Take cash. Credit cards and ATMs do exist, but most villages are still very much a cash society.
Write the name of your destination, hotel, etc in Japanese characters on some paper in order to ask for help with directions.
Don’t tip – the Japanese prefer a sincere thank you and a polite bow.
Smile and say hello. You’ll find the Japanese to be the friendliest nation on Earth. Join in.
Try at least one new food per day. You may find something you’ll love forever.
Japan's international gateway is Tokyo's Narita airport. From the US and Canada, All Nippon Airways (fly-ana.com), Japan Airlines (jal.co.jp/en), United Airlines (unitedairlines.com), Northwest (nwa.com) and Korean Air (koreanair.com) have regular serviced routes. From Europe, Air France (airfrance.com), JAL, British Airways (ba.com), Virgin (virgin-atlantic.com), Finnair (finnair.com), and ANA all fly direct to Tokyo. In addition, Cathay Pacific (cathaypacific.com), Austrian (aua.com), Emirates (emirates.com), Alitalia (alitalia.com), Korean Air, Asiana Airlines (flyasiana.com), Thai Air (thaiairways.com), Qatar (qatarairways.com), Singapore Airlines (singaporeair.com), Malaysian Air (malaysianairlines.com), KLM (klm.com) and Aeroflot (Aeroflot.ru/eng) also offer connecting flights from mainland Europe. Lastly, Cathay Pacific, Garuda (garuda-indonesia.com), Qantas (qantas.com), Air New Zealand (airnewzealand.com) and JAL fly to and from Australia, while Malaysian Airlines and Thai Airlines also serve the New Zealand route. Internally, the main flight network is through ANA. Niseko, which is on a different island (Hokaidõ ) than Tokyo, is reached via Chitose airport just outside of the city of Sapporo, while Happo is on the same island (Honshü ) as Tokyo and can be reached by train. Those unwilling to fly to Japan can try the fantastic seat61.com for sea links to the Orient.
Visas required, but can be filled out on the flight over.
Japan has no health risks or dangerous animals to speak of. Standard travel insurance is essential as in most western countries. Hospitals and medical centres are well distributed with interpreters available at both Happo and Niseko.
The main topic of conversation for travellers returning from Japan is usually the food. While sushi, sake, noodles and soy sauce have all been successfully exported from the country, a whole world of taste sensations awaits those who dare to enter the mysterious world of real Japanese cuisine. Thankfully, most restaurants print pictures of their dishes, enabling visitors to see what their food actually looks like. Whether that helps however, is another matter, as what counts as edible foods in Japan is clearly different from other cultures around the world. Generally speaking, if it can't be eaten raw (and there aren't many things, including squid, whole fish, most meats and vegetables that don't fit into this category) then the Japanese will usually try to pickle it. Rice is obviously very popular, but noodles are probably a close second. Fish and seafood are sold virtually everywhere (the Japanese equivalent of crisps would be dried, rolled fish parts sold on every street corner), while vending machines are happy to sell cans of hot corn soup or any of the many drinks that fall under the 'tea' division. If you have an adventurous palette, you'll relish the exciting challenge that Japan presents. You may even find a whole new world of tastes encompassed in one Bento Box.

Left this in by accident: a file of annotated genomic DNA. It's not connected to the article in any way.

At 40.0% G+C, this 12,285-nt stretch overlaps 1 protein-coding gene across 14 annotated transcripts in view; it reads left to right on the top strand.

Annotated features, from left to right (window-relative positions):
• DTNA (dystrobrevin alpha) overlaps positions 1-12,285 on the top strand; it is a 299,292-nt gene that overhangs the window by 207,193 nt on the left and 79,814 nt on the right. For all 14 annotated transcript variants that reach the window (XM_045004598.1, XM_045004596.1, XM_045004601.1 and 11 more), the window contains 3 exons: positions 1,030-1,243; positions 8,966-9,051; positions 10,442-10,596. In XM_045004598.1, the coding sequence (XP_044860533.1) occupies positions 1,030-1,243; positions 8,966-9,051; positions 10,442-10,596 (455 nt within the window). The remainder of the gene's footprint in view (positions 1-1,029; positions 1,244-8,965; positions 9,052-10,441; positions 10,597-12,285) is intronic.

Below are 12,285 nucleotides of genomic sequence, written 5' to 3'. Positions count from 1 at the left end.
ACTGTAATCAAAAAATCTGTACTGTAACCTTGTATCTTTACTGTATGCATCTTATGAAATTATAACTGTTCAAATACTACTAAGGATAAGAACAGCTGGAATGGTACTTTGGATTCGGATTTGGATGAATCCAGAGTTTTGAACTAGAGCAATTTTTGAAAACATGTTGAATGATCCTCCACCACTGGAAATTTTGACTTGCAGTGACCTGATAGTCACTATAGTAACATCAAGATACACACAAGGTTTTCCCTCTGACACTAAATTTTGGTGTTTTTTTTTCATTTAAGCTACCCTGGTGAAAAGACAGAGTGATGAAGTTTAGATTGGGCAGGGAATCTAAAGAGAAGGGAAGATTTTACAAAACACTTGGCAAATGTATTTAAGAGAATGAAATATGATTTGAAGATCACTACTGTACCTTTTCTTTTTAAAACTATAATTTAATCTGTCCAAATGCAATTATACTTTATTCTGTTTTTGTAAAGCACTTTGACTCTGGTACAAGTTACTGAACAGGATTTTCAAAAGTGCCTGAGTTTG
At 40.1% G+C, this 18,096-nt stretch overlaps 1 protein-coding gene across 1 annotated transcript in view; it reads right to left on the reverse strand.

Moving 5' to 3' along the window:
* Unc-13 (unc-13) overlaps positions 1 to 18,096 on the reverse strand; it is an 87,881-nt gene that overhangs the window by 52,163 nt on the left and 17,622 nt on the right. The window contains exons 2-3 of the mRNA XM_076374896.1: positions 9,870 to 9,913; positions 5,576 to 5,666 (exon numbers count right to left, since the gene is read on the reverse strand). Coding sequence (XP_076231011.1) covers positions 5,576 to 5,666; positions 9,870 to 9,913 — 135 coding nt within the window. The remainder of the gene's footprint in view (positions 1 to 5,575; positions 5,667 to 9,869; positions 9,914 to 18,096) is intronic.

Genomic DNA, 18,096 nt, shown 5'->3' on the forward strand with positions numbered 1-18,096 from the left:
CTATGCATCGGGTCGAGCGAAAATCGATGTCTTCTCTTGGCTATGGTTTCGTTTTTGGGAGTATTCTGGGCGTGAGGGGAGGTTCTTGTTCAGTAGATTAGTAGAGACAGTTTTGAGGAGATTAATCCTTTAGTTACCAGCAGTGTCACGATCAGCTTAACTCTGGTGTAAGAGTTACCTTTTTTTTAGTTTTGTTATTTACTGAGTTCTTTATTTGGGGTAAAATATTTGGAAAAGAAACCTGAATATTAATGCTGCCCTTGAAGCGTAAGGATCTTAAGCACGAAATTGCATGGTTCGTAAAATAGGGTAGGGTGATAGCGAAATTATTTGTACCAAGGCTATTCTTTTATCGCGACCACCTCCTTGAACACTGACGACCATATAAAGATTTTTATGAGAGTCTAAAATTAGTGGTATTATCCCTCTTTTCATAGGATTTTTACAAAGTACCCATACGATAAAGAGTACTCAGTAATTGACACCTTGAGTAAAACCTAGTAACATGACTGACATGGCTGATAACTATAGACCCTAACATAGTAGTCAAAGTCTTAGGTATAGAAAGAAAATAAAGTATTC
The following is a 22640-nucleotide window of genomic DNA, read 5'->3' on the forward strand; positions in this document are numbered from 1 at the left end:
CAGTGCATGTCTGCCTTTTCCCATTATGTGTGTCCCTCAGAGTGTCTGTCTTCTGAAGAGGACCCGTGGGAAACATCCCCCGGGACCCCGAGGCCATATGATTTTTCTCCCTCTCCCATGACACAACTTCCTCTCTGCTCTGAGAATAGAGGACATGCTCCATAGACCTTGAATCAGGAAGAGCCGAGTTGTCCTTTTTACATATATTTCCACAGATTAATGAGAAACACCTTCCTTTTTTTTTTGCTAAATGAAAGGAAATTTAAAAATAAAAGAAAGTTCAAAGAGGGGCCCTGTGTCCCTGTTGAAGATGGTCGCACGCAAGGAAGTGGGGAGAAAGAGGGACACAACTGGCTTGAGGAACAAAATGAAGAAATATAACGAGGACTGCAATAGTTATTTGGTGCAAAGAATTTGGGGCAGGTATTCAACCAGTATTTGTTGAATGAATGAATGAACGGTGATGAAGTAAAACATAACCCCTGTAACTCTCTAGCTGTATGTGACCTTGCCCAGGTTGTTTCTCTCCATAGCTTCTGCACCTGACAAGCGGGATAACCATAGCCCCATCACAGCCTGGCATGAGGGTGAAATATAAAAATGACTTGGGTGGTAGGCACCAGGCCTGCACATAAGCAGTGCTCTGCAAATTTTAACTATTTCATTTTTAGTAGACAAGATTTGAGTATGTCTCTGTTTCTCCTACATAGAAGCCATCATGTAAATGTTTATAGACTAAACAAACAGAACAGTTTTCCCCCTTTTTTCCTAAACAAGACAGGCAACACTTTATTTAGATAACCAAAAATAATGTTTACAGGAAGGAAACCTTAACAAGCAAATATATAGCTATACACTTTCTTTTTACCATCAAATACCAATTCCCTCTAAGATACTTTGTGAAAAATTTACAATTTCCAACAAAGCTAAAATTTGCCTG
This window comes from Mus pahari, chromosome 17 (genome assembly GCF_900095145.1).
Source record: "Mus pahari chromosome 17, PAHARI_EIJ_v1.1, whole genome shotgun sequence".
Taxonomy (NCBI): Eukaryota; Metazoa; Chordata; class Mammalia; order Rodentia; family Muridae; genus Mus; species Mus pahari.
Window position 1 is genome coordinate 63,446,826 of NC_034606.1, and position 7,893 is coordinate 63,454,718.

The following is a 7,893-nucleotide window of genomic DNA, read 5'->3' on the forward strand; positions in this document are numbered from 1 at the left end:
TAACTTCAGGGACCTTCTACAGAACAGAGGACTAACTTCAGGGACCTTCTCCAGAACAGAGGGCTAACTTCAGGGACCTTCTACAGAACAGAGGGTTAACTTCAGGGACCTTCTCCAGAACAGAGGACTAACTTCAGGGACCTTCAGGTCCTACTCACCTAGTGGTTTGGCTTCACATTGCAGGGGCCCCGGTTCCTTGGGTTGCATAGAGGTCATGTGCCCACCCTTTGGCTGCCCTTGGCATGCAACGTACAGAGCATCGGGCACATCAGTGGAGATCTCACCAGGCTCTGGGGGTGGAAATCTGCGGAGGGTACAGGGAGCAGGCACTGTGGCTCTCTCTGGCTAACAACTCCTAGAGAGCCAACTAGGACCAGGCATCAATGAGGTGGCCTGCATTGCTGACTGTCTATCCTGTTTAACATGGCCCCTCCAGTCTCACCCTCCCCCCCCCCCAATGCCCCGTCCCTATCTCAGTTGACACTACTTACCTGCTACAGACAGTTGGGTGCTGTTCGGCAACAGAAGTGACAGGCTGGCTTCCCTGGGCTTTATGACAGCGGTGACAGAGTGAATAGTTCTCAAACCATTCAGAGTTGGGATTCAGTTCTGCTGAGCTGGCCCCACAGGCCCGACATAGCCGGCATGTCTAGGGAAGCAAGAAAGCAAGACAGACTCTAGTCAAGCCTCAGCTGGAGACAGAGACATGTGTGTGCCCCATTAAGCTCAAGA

crime & safety
Japan is perhaps the safest country in the world. Most foreigners are amazed to see the staggering number of Japanese people asleep in public places. While this would be unthinkable in most western countries, the idea of stealing someone's belongings while they're grabbing forty winks is clearly not widespread. Leaving boards outside restaurants is generally fine.
Japanese is the official language, although English is the first language of the Australian and Kiwi contingent – the people who will likely be organizing your trip to either Happo or Niseko. English is not well spoken by local businesses such as ticket desks, bus companies or lift operators. However, many signs are in English (including all road signs), and with patience, most transactions can be achieved using sign language and ingenuity. Numbers are the same as in western fonts, which helps enormously. If you do have problems, you'll find the Japanese only too willing to help.
Driving is on the left-hand side. All foreign nationals need an International Driving Permit (which you can get from you local driving authority – often without a re-test). The road standard in Japan is high, and easy for Australian, UK, Kiwi drivers and others used to driving on the left-hand side of the road. People drive with care and consideration and generally obey all signs. Japan's motorway network is not as good as its rail network, which is easily one of the best in the world. As a consequence, most longer trips are generally taken on the train. If you're planning on taking a high pass between resorts, it's essential to check whether it is open while planning the route.
Most major hire car companies (easycar.com, hertz.com, avis.com, etc) have offices in airports and cities. Usual age restrictions apply.
The Japanese 'Bullet' Train is an institution in itself – fast, efficient, cool and surprisingly good value. Most signs and machines have instructions in English, or station guards will be willing to help. Note that all queue lines and seat numbers are strictly adhered to by the Japanese, and confusion will result if you disregard these rules. Tokyo also has a fantastic underground and mono-rail system from its airports. For all rail info try Japan Rail (T33423 0111, japanrail.com).
Shops have long opening hours in Japan. Most businesses open around 0800 and close around 1900.